This week in our news roundup, it’s all about the latest trailers! Now that the August lull of films is over, the public is getting a first look at major awards contenders and serious television drama for the colder months ahead. There’s already a great line-up when it comes to period dramas – let’s see what we’ve got to look forward to…
The ‘Oscar movie’ – The Current War
Well, this is one full-on trailer for super-serious drama The Current War. It follows the legendary ‘War of Currents’, as Thomas Edison (Benedict Cumberbatch) and George Westinghouse (Michael Shannon) fought in the late 19th century to have their separate electricity systems chosen for powering the world. It’s directed by Alfonso Gomez-Rejon (Me and Earl and the Dying Girl) and will be released November 24, 2017. It’s due to have its world premiere at Toronto International Film Festival this week.
Although Cumberbatch is playing his now familiar role of ambitious, yet heartless, visionary, it’s nice to see the always-consistent Shannon in the cast. Nicholas Hoult turns up as Nikola Tesla which gives me a little hope for how they’ll portray the morally debatable Edison – after all, Tesla was the brains behind the inventions.
The festival favourite – Mudbound
Mudbound is the latest feature from American screenwriter and director Dee Rees, and will be premiering on Netflix on November 17, 2017. Starring Jason Mitchell, Carey Mulligan and Mary J. Blige, the film follows a family in Mississippi as they deal with the racism of the American south and the after-effects of World War II.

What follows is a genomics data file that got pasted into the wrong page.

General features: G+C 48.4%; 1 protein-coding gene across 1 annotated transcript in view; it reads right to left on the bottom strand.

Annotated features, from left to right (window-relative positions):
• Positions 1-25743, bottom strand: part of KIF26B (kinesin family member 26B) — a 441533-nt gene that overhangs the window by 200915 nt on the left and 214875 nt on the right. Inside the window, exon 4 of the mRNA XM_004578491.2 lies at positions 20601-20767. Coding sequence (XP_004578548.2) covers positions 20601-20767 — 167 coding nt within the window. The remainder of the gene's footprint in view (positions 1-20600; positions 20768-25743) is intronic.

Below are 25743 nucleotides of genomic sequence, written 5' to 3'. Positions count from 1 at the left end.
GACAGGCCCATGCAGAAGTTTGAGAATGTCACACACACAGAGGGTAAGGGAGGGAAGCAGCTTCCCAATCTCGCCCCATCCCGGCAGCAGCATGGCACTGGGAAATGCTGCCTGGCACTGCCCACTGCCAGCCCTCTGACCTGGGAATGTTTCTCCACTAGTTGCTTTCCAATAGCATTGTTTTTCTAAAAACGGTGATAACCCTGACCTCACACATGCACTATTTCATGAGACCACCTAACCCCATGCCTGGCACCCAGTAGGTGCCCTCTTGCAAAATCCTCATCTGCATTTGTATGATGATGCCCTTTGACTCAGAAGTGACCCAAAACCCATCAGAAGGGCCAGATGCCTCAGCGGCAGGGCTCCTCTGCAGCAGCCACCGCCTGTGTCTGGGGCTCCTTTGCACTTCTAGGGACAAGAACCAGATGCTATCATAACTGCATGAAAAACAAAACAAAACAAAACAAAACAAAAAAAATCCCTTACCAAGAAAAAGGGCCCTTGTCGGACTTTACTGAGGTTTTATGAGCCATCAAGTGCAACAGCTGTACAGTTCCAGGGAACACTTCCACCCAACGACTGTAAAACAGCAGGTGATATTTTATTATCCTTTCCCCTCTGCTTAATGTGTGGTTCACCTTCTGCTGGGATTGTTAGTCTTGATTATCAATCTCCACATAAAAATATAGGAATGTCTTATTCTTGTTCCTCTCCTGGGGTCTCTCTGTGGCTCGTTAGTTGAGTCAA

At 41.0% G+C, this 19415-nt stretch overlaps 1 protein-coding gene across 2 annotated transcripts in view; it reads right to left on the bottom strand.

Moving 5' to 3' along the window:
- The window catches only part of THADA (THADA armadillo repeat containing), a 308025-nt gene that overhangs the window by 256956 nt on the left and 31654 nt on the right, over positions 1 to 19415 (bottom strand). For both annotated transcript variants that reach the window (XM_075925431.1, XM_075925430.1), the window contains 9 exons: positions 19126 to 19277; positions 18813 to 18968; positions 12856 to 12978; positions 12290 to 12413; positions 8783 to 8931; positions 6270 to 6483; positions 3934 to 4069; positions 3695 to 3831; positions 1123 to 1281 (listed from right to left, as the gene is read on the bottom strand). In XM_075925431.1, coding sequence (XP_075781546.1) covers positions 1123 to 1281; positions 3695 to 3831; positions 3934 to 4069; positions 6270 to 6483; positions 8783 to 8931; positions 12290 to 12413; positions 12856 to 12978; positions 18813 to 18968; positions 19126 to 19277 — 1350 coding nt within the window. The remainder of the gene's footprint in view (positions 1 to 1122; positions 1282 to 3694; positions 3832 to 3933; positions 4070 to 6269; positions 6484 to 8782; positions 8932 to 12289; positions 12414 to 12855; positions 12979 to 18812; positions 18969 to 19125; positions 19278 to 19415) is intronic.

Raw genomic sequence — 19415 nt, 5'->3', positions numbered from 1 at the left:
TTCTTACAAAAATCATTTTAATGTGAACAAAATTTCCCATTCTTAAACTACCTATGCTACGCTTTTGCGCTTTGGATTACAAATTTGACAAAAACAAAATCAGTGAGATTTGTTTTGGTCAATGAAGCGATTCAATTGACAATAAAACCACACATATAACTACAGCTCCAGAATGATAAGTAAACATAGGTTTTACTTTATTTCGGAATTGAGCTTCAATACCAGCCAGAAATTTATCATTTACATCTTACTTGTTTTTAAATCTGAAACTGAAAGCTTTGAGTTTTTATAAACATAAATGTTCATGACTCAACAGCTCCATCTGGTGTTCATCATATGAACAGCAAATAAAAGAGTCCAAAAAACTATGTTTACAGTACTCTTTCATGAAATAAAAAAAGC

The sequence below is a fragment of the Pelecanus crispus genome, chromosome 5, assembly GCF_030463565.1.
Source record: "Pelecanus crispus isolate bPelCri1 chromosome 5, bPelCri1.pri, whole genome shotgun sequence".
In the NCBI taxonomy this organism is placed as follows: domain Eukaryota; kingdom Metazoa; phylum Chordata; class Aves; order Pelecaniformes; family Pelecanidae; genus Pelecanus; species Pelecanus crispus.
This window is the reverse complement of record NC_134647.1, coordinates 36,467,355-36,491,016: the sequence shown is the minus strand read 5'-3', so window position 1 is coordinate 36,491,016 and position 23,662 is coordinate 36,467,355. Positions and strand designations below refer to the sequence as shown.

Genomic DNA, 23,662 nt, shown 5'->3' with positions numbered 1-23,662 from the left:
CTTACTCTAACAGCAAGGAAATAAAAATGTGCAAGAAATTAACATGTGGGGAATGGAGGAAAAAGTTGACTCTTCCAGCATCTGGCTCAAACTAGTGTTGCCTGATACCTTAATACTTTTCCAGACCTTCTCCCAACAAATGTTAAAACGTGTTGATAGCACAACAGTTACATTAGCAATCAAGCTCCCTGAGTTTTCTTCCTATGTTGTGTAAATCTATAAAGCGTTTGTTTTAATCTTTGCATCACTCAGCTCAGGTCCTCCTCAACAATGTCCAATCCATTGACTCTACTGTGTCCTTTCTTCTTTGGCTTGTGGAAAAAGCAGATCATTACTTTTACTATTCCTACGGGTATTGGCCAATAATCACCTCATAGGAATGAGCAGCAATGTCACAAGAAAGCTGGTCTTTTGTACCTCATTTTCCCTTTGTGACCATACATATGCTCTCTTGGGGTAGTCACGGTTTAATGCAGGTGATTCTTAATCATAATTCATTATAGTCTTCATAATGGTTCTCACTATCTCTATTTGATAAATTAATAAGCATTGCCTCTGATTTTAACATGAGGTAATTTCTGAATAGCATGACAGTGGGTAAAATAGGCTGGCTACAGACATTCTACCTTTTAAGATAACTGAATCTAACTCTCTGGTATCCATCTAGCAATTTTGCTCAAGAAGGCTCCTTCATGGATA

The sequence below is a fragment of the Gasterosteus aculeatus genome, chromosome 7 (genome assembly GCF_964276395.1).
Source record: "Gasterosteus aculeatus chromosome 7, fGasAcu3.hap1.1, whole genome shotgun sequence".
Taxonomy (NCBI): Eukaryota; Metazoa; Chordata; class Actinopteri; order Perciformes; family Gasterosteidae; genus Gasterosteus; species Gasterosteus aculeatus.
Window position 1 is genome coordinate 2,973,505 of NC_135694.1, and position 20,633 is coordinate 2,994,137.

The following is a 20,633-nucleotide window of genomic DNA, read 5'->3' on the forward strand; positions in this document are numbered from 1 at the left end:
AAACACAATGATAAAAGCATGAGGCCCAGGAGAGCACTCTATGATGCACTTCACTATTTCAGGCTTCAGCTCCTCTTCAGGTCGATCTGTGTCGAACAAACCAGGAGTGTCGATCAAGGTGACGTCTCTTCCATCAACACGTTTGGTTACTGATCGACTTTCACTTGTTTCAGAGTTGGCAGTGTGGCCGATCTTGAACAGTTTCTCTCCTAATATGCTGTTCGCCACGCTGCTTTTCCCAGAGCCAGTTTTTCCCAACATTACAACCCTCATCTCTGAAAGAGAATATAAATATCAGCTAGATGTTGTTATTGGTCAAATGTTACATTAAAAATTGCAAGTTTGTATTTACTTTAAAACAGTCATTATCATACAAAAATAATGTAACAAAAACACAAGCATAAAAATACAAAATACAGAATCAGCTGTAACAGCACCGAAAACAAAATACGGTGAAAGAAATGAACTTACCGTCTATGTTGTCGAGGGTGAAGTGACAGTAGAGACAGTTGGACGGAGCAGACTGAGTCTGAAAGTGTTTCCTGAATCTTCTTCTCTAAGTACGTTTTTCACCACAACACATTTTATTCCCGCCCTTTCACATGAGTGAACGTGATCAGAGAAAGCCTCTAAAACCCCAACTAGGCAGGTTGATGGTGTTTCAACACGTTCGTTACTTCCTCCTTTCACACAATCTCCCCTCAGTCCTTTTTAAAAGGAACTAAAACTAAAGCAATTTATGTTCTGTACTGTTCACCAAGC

It had its world premiere at Sundance last January and the response from critics there was unanimous praise. It may not be highly promoted at the moment, but all reviews so far suggest that Mudbound is a complete must-see, so keep an eye out for it in November!
The festive period drama – The Man Who Invented Christmas
Not just a Christmas film, but a Christmas period drama, there’s a new film about Dickens on the horizon and it looks like a lot of fun. In The Man Who Invented Christmas, Dan Stevens takes the role of the writer during October 1843, where according to records, Dickens was trying to recover from a tough streak of book sales and publish something that would reawaken his career. That book would become A Christmas Carol.
This film seems to take that concept and run with it to something far more fictional and frivolous, with Christopher Plummer appearing as a vision of Ebenezer Scrooge who helps Dickens form the classic tale. The trailer gives a great first impression – maybe this will be memorable enough to join the exclusive list of Christmas movies to watch every year. It’s due be released this November.
The next huge Netflix series – Alias Grace
After the success of Hulu’s adaptation of The Handmaid’s Tale, CBC and Netflix have approached another Margaret Atwood novel in the form of Alias Grace. While the former was a piece of speculative fiction, the source material of Alias Grace takes a historical figure in the shape of murderess Grace Marks and uses fiction to expand on her story.
Marks was a servant in Canada who was imprisoned in 1843 for the murder of her employer Thomas Kinnear and his housekeeper. The novel delves deeper into the case, exploring the idea of implausibility and the drive that causes people to commit the ultimate crime. This series will air on Netflix on November 3, 2017, and stars Sarah Gadon (A Royal Night Out) in the lead role.
Check in with us next Sunday for our next news roundup.